These blog posts also act as notes on a particular topic, helping me organise my thoughts, and will be there for me in future. They make my notes more formal, and invite corrections from commenters.

Learning to write

Another reason I’m writing is to improve, particularly with my technical writing. Even if I’m not proud of any of my blog posts, I will be proud of the fact that I spent time expressing my own opinions rather than consuming someone else’s via yet another article/video/podcast elsewhere.

Communicating with like minded people

Plenty of blogs are there to either stake a claim within a niche or just start a dialogue with people within it. This is vitally important if the niche is only just emerging, and if you want to help it develop and become an authority within it.

Be consistent but also realistic

Setting a regular blogging schedule is an incentive to have something to write about, and this is in turn an incentive to build up knowledge on topics. This can only be a good thing.

I find technical posts more time consuming than other posts, as they need more background research and fact checking, so I alternate between technical and non-technical when posting to give me the best chance of hitting a posting schedule.

Consistency beats quality (because quality will come over time)

Of course it is better to just put content out there consistently, as it will help your writing evolve, and help find the niche that inspires your best writing.

If only one in every five posts is any good it’s not a problem, because I still have a good post. Each of the five posts should be considered part of the journey to that one good post. And it’s also beneficial from an SEO perspective.

Don’t give in to resistance

John Sonmez’s book Soft Skills for Programmers led me to the book The War of Art which is about the subject of procrastination, something you will know about if you’ve ever tried to write about anything. It’s a great book on our own internal resistance to creative endeavours, and emphasises that the key is to understand that there will constantly be points in which you will want to stop writing, and it’s essential to carry on.

Find a word processor that you love to use

I’m writing this post using iA Writer. It is very enjoyable to use. I’m a great believer that if something is fun you will be inclined to do it. Every extra sentence I write in Writer is fun. I paid £8 for it and it’s worth every penny as it means I actually write.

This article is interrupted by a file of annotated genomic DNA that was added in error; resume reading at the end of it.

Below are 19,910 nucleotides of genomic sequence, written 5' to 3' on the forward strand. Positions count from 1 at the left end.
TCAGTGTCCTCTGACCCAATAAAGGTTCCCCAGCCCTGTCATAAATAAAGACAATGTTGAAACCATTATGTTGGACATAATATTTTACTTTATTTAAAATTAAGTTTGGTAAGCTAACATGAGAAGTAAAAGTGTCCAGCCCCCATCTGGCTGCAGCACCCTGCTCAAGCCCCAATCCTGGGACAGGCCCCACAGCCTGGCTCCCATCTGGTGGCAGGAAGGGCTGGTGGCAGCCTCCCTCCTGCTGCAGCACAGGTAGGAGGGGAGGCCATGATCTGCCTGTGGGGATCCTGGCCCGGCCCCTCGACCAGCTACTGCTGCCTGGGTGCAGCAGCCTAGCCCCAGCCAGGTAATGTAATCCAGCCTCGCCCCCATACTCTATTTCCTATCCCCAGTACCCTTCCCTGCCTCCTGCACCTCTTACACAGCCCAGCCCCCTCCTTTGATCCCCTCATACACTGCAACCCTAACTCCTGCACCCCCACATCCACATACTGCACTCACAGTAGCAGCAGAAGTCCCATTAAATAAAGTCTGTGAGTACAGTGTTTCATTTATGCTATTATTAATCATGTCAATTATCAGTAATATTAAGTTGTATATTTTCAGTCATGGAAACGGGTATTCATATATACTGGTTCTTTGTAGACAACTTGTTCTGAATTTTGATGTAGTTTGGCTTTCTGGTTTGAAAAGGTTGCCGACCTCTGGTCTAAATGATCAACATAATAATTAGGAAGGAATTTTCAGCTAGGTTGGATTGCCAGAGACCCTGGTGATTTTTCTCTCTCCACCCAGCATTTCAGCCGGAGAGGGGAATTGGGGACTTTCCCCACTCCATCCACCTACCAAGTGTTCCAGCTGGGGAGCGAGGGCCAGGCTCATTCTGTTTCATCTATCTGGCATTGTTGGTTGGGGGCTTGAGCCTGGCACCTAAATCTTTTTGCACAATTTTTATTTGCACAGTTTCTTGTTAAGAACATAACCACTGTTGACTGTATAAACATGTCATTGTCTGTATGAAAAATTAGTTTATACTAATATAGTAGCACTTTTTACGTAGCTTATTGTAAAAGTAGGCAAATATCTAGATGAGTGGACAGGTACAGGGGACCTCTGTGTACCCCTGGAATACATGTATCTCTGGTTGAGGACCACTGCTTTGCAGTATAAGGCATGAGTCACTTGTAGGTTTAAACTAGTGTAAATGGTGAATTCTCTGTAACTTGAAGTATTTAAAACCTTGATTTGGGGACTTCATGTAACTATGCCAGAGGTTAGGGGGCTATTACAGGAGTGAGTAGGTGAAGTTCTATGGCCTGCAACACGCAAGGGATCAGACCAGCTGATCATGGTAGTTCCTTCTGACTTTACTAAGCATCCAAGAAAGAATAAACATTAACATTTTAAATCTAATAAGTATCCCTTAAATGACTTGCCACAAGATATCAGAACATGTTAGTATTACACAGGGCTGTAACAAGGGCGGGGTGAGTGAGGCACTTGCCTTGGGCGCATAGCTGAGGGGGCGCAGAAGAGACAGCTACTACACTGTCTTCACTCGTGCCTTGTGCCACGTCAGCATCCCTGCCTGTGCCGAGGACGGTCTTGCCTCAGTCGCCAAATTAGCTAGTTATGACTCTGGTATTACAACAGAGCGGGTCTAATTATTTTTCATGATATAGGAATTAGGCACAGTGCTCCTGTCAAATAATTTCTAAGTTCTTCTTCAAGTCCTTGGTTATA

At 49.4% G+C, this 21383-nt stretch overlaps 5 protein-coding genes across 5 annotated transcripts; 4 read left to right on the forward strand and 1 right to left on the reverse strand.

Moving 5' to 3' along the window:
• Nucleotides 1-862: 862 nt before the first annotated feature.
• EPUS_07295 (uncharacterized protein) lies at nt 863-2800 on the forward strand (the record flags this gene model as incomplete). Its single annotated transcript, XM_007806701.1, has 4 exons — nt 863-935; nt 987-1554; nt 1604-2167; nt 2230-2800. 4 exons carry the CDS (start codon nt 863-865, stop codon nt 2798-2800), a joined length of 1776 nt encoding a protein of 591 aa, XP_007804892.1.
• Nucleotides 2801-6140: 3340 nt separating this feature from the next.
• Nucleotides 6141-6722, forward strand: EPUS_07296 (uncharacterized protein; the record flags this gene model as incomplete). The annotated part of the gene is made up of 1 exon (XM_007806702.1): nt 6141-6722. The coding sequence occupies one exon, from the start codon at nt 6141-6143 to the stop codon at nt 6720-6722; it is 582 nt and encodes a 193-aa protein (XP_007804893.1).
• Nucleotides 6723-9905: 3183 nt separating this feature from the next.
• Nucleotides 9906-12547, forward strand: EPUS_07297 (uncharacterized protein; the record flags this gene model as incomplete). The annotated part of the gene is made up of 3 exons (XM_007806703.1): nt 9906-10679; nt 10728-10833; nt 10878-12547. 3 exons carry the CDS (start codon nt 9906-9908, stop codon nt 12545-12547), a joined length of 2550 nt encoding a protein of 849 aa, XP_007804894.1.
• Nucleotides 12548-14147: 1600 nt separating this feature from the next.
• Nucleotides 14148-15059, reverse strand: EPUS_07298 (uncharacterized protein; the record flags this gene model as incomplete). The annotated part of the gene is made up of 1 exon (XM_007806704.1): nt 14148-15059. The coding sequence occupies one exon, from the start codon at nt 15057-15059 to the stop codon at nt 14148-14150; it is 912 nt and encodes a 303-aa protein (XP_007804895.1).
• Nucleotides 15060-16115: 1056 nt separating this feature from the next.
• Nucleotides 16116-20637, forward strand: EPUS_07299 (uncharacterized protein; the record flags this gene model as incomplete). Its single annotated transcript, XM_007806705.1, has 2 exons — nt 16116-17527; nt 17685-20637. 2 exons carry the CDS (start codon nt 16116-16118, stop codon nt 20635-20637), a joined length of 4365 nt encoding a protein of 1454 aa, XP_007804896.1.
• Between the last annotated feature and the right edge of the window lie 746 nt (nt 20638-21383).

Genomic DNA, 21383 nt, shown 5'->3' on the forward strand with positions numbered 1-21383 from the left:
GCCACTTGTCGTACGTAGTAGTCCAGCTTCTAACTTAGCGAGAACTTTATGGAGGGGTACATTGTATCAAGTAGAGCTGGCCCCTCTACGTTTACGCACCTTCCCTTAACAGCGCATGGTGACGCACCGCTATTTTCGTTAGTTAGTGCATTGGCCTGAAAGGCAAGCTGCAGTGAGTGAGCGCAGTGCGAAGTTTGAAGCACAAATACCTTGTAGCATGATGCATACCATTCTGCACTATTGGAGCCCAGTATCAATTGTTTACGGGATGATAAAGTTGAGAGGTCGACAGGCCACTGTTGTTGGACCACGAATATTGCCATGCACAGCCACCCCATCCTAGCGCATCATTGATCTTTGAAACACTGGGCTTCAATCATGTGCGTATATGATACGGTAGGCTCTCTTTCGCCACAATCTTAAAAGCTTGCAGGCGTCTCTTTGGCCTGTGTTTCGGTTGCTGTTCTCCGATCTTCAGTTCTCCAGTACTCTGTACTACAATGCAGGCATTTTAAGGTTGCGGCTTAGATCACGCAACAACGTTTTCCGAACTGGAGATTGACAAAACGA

When I used to edit posts in Emacs it wasn’t nice as Writer, and crucially it wasn’t mobile. As with the WordPress mobile app, your editor should allow you to write both on a mobile app and a desktop app, or you just aren’t going to capture the thoughts you have when away from your desk.

Keep the writing simple

There is an excellent short blog post by Dilbert creator Scott Adams entitled The Day You Became A Better Writer. In it he talks about a one day business writing course he attended and his it taught him to keep his writing simple. The advice is short and sweet, and should be referred to often.

Just use WordPress

On the technical side of things, be sure to use WordPress as your blogging platform. Seriously. As with many programmers I’ve spent a lot of time with static blog engines in the past and they just can’t compete with what WordPress has to offer.

With static engines, I will spend way too much time tweaking and not enough time actually writing content. I used to think I was so smart and efficient with my static site that I’d edit in Emacs, commit to Git, and push to GitHub pages but literally all I was doing was tweaking the layout.

Programmers feel that if they’re not hacking together their own static engine and layout then they’ll be seen as failures, but if you’re not getting traffic because you’re not writing consistently enough or your content isn’t optimised (both due to reasons I’ll elaborate on below) then your publishing process is irrelevant.

It’s all about the SEO

If you don’t use the excellent SEO plugins available for WordPress either you’ve spent a lot of time developing SEO skills (or want to develop them) and can apply them to your own site, or you just don’t care about SEO.

If you don’t care about it then you’re going to miss out on so much traffic, and should be questioning why you’re blogging in the first place.

It now has an awesome mobile app

You can’t argue with the WP mobile app. I don’t need to be at a computer to post, or publish, or organise my blog. This is an enormous advantage over a static site.

You may argue that services like Medium and Ghost have their own apps that are also very well developed, but I am only interested in platforms that allow me to self host. If I’m going to invest time in content I don’t want to have to migrate it at short notice a few years down the line (anyone remember Posterous?) And I know Ghost allows self-hosting, I’m just making a point! 😀

Nowadays swiping the keyboard on my phone is actually better than typing on the keyboard on my computer. I can of course write a post up in a note taking app and then import it into WordPress later, but why not just write it directly?

Principles of my blogging

So in summary I’d say my blogging principles are now:

  • Teaching others in order to teach myself
  • Making it fun in order to stay consistent